Information on Bailey appears on several sites, but the unofficial ones have been disappearing, leaving the official www.donovanbailey.com to give updates, news reports on the sprint world as interpreted by Bailey's spin doctors -- U.S. rival Michael Johnson never seems to come off very well -- appearances, racers schedules and answers to frequently asked questions. There are other Bailey sites operated by companies from whom he gets endorsement cheques, such as the sporting equipment giant Adidas.
One of the busiest interactive athlete sites belongs to Ottawa triathlete Sharon Donnelly , (SharonDonnelly.com) who leaves posted the questions from would-be triathletes and her very practical answers. A neophyte might learn the hard way about blisters during a triathlon, which involves an open-water swim, a bicycle road race and a distance run.
By the time an athlete gets to the running phase, feet are wet with perspiration, ready to be rubbed raw by a running shoe or the slipping of a sock against the skin. Donnelly shares this wisdom: That she runs without socks and prepares her shoes in advance by greasing the toe box and heel with petroleum jelly and installing elastic material in place of laces so the shoes are easy to slide into. They don't chafe and don't have to be tightened or loosened during the run, saving the athlete time.
Ten to watch
Canadian athletes to watch in the summer of 1998:
1. Donovan Bailey, track. The 100-metre champion of the Olympics and world record holder is into his last big-money summer season, racing for appearance fees of $50,000 to $80,000. There's no world championship on the schedule and he's not likely to attend the Commonwealth Games because of a schedule conflict with the World Cup. Bailey said he's still set back by an October car crash and has run no faster than 10.07 seconds this year, well off his world record of 9.84. U.S. sprinter Maurice Greene, who dethroned Bailey as world champion last summer, will trash talk with Bailey all the way to a showdown at the Goodwill Games in New York in August. But by that time, the season sprint leader may be Trinidad's Ato Boldon and Namibia's Frankie Fredericks.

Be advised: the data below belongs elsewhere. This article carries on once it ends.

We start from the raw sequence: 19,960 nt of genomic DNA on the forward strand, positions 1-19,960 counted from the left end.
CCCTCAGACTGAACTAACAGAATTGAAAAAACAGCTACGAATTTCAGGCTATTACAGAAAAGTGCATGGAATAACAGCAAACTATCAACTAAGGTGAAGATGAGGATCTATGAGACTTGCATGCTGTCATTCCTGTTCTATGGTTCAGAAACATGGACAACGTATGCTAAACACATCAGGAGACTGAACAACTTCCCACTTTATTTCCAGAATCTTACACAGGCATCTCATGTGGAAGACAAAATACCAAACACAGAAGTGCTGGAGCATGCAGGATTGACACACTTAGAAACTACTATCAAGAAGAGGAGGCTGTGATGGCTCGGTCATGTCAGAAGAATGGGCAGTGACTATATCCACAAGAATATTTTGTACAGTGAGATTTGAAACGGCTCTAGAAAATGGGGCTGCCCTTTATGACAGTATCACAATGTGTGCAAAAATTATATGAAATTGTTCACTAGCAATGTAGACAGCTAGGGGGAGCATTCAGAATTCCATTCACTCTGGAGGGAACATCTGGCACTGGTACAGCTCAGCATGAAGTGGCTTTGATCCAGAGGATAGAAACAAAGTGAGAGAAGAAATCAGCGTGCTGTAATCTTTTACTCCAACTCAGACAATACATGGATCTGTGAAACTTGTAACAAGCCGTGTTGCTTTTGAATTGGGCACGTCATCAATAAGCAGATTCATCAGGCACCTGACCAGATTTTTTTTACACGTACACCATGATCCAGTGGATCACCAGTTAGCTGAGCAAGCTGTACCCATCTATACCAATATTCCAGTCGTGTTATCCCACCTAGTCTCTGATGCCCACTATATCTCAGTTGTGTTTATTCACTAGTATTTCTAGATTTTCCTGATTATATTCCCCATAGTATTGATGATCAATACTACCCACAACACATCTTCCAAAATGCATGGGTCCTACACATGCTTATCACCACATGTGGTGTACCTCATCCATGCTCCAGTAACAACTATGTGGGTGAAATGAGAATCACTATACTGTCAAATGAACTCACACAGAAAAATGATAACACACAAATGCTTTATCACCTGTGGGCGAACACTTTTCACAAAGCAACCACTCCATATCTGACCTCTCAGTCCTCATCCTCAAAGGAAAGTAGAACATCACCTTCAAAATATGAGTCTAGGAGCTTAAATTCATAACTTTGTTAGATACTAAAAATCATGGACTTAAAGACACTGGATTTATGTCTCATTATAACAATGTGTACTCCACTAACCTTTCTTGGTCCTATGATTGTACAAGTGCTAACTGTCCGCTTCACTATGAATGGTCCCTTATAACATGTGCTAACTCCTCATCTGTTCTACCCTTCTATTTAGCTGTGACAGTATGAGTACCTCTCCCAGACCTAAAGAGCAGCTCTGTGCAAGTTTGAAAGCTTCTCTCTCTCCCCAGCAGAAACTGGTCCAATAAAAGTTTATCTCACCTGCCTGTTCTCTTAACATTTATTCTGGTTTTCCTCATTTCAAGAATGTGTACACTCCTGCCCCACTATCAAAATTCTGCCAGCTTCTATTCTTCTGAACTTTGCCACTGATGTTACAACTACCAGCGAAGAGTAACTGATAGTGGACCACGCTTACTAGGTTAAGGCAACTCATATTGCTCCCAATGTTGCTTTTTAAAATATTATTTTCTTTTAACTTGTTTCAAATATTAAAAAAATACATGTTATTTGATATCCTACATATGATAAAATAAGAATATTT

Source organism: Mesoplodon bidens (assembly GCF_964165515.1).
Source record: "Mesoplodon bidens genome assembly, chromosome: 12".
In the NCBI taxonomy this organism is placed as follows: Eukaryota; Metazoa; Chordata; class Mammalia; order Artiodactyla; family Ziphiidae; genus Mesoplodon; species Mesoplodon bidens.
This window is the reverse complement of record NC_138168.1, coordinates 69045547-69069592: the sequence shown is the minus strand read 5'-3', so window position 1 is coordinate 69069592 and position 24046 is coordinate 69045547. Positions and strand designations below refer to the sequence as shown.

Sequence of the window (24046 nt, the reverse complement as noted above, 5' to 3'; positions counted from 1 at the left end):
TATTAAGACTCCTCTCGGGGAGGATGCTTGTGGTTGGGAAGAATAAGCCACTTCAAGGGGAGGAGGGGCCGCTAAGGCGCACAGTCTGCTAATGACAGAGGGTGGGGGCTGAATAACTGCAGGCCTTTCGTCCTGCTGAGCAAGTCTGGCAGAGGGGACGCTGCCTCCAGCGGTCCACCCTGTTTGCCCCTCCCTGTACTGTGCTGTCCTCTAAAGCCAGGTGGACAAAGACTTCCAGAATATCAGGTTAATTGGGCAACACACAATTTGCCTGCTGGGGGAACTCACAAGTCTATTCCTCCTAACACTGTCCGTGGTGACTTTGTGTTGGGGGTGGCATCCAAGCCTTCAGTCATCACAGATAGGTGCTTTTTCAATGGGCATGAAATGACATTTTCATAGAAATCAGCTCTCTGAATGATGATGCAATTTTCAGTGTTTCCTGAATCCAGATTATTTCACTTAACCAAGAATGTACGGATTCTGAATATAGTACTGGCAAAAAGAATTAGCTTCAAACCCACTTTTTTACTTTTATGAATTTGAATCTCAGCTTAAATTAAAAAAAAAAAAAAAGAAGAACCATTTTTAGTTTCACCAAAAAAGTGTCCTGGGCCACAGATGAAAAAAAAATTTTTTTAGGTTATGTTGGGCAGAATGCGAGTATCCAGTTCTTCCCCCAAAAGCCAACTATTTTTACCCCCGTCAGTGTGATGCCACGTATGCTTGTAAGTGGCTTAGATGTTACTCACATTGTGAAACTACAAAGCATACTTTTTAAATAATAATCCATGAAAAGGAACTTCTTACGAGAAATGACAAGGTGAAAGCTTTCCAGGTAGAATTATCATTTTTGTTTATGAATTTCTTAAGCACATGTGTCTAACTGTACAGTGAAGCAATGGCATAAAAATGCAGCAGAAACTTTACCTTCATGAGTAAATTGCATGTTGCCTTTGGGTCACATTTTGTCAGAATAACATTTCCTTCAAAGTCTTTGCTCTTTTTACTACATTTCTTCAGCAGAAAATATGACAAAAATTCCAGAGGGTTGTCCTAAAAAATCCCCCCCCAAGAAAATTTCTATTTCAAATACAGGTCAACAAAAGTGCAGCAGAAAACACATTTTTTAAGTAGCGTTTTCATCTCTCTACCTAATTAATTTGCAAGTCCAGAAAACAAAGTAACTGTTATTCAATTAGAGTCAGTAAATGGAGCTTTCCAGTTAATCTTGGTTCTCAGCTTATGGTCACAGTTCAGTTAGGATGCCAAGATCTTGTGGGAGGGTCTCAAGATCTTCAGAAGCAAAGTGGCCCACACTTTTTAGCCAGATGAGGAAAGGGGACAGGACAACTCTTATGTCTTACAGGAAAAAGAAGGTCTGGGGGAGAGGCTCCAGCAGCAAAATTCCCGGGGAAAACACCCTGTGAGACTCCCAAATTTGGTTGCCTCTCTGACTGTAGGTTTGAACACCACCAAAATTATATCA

2. Alison Sydor, mountain bike. How's this for Canadian gutsiness. At a World Cup race last week in Plymouth, England, Alison Sydor's chain slipped off the gear near the finish. The Olympic silver medalist looked over her shoulder and saw that the pack was closing in. Flu stricken and drained by the end of the race, Sydor nevertheless hauled the bike up on her shoulders and carried the vehicle that was supposed to be carrying her for the final 100 metres, running to save a bronze medal. Midway through the season, she leads the World Cup standing. The consistent Sydor won her season-opening cross-country race in Napa, Calif., at the end of March and has since finished second in Portugal, fourth in Hungary, fifth in Germany and third in England.
3. Jonathon Power, squash. Known as a master of deception on the enclosed court, Power, 23, threatened to vault to the top rank of international squash last season. His year included four big tournament wins, an upset of No. 1 Jansher Khan in the Qatar Open. Power is ranked No. 3 in the world for this season, behind Khan and Scotland's Peter Nicol, but he's hampered by a bad ankle, which he twisted in a pickup basketball game in January. He had to miss the Super Series final for the top eight men in the world and pulled out of the second round of the British Open in April. So far the Commonwealth Games are still on his itinerary. Power led Canada to the world team final last year in Kuala Lumpur.